Barry Levinson | 105 mins | TV | 16:9 | USA / English | 15 / R
Baltimore, the week between Christmas and New Year, 1959: the lives of six friends in the run-up to one of them getting married, during which period they spend surprisingly little time at the titular establishment.
The first feature from writer-director Levinson (Young Sherlock Holmes, Good Morning Vietnam, Rain Man, etc), Diner stars a pre-Angel Heart Mickey Rourke, pre-Footloose Kevin Bacon, pre-Police Academy Steve Guttenberg, and a few others who, let’s be honest, probably aren’t recognisable enough (to me anyway) to be pre-anything (including amongst the main friends Home Alone’s Daniel Stern and Superman: The Animated Series’s Superman, Tim Daly). That doesn’t really shed any light on what the film is like, but in retrospect it looks like an All-Star Cast.
What Diner is like is a series of vignettes. There’s a loose plot holding it all together — the aforementioned wedding — but it all plays like a series of connected subplots. It’s a “slice of life” kind of film, rather than a “big story” kinda film. That works for some viewers and not for others. For me, I enjoyed some of it and some of the amusing moments, but it all felt ultimately empty.
There are no big turning points or revelations or developments for any of these characters. One is in trouble thanks to deep gambling debts, but there’s the equivalent of a magic wand that wipes them all out; another is permanently drunk with serious family issues, but neither of those go anywhere; another pines for a girl he barely sees and has never been with — well, except for one significant night — but by the end I’m not sure if they were going to get together or leave it be or… what. Similar things could be said for all the others.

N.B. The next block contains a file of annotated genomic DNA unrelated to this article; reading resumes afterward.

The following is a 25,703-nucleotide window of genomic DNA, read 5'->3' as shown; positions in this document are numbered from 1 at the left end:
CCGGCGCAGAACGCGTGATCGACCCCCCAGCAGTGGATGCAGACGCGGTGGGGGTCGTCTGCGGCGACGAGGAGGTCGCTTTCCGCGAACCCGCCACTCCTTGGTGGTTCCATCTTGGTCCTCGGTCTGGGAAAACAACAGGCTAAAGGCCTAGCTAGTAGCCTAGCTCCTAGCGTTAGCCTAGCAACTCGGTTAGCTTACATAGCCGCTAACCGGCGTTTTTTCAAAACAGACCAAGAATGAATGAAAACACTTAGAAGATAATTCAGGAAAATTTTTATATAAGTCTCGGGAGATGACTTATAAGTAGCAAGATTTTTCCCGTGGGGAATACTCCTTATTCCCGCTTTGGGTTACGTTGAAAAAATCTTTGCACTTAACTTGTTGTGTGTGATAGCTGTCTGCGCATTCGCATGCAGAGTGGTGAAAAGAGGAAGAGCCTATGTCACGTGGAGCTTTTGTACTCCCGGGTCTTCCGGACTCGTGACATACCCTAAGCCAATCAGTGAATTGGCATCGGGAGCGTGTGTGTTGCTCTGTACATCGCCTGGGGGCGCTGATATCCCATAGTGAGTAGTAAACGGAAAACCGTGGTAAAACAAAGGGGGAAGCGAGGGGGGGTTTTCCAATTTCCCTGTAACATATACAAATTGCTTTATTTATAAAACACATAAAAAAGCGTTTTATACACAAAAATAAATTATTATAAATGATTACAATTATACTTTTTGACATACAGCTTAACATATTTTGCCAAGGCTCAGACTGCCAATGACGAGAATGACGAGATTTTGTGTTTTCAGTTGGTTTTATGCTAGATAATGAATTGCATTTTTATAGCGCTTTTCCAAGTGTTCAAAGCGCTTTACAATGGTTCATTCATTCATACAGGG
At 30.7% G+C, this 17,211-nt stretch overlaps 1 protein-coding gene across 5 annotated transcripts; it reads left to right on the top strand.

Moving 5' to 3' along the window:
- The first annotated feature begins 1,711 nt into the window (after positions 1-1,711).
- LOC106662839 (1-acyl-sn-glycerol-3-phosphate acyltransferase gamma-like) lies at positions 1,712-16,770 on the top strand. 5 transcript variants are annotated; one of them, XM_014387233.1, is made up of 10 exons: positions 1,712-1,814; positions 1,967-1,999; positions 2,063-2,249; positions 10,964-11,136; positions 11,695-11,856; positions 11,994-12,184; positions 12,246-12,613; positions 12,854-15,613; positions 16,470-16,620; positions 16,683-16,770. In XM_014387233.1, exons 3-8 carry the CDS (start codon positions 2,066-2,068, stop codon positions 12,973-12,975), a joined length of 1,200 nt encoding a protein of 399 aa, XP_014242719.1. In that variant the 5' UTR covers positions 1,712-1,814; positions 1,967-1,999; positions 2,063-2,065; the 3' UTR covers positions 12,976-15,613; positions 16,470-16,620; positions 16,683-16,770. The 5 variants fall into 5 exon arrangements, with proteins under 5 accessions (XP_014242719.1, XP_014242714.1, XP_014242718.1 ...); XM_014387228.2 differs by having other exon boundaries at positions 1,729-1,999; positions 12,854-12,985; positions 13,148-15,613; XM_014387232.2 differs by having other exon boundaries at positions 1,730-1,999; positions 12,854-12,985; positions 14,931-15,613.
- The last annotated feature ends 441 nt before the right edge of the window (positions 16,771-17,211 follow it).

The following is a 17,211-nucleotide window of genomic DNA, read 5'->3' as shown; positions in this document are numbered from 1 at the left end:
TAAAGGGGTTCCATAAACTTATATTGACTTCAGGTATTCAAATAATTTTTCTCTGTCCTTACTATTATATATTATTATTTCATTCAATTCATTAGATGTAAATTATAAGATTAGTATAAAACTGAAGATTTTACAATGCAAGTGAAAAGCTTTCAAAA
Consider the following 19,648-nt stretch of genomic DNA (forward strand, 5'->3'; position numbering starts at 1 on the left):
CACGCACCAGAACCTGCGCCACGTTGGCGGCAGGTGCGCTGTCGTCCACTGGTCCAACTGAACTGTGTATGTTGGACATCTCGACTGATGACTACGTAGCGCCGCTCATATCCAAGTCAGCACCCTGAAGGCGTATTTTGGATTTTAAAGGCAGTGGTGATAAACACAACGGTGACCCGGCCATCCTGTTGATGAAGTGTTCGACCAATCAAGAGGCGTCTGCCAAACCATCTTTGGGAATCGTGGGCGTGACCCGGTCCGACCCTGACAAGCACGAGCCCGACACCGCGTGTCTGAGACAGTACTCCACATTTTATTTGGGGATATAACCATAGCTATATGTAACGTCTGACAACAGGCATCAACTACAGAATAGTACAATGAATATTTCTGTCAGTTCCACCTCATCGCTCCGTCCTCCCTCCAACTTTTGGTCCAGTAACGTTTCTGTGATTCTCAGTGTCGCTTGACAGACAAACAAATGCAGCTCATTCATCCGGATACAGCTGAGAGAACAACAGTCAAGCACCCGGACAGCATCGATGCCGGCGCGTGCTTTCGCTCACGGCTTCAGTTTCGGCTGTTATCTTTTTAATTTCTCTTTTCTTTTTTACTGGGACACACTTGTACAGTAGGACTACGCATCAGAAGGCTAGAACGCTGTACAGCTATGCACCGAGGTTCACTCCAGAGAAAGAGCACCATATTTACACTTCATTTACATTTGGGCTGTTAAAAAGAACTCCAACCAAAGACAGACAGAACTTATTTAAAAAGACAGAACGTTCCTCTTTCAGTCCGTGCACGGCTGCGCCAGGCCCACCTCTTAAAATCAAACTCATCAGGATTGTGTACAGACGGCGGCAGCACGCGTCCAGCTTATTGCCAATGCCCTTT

Do we need to see big life-defining turning points for all these guys, or even any of them? It’s not plausible they’d all happen in the same week anyway, except on the rare occasion there’s a period of time that’s significant for everyone — y’know, leaving school, or a major world-changing incident; those things that can automatically define the life of everyone involved, if only for a while. Here, you might say it’s marriage, but it isn’t — the fact we never see the bride’s face is probably symbolic of her ultimate unimportance to the guys’ friendship.
Like I said, this kind of storytelling works for some viewers and not for others. If it hadn’t been for the pat ending of that gambling debt plot, or the non-development of some other promising threads, maybe I would have liked it more. As it stands, Diner certainly has its moments, but maybe not enough of them for me.